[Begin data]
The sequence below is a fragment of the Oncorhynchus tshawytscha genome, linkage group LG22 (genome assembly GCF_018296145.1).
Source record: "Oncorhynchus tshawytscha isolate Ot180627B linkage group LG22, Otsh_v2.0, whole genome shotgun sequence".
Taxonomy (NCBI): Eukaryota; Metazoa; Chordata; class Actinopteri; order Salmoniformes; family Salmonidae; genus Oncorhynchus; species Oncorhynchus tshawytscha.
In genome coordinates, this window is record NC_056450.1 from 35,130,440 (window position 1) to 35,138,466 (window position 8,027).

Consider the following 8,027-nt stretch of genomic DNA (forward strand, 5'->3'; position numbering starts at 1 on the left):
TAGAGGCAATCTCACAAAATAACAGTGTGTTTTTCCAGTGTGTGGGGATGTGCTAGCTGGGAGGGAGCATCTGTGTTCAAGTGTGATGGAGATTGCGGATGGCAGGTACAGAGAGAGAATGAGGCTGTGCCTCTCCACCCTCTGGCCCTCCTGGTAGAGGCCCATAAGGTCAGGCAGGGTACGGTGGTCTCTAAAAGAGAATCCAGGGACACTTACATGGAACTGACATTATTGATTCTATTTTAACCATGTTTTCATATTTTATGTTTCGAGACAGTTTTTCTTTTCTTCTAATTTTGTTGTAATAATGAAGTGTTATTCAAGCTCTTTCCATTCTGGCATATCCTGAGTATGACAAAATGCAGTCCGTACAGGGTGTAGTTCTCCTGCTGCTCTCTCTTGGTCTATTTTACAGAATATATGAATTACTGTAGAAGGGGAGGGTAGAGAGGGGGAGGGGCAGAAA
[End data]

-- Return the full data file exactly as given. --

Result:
The sequence below is a fragment of the Oncorhynchus tshawytscha genome, linkage group LG22 (genome assembly GCF_018296145.1).
Source record: "Oncorhynchus tshawytscha isolate Ot180627B linkage group LG22, Otsh_v2.0, whole genome shotgun sequence".
Taxonomy (NCBI): Eukaryota; Metazoa; Chordata; class Actinopteri; order Salmoniformes; family Salmonidae; genus Oncorhynchus; species Oncorhynchus tshawytscha.
In genome coordinates, this window is record NC_056450.1 from 35,130,440 (window position 1) to 35,138,466 (window position 8,027).

Consider the following 8,027-nt stretch of genomic DNA (forward strand, 5'->3'; position numbering starts at 1 on the left):
TAGAGGCAATCTCACAAAATAACAGTGTGTTTTTCCAGTGTGTGGGGATGTGCTAGCTGGGAGGGAGCATCTGTGTTCAAGTGTGATGGAGATTGCGGATGGCAGGTACAGAGAGAGAATGAGGCTGTGCCTCTCCACCCTCTGGCCCTCCTGGTAGAGGCCCATAAGGTCAGGCAGGGTACGGTGGTCTCTAAAAGAGAATCCAGGGACACTTACATGGAACTGACATTATTGATTCTATTTTAACCATGTTTTCATATTTTATGTTTCGAGACAGTTTTTCTTTTCTTCTAATTTTGTTGTAATAATGAAGTGTTATTCAAGCTCTTTCCATTCTGGCATATCCTGAGTATGACAAAATGCAGTCCGTACAGGGTGTAGTTCTCCTGCTGCTCTCTCTTGGTCTATTTTACAGAATATATGAATTACTGTAGAAGGGGAGGGTAGAGAGGGGGAGGGGCAGAAA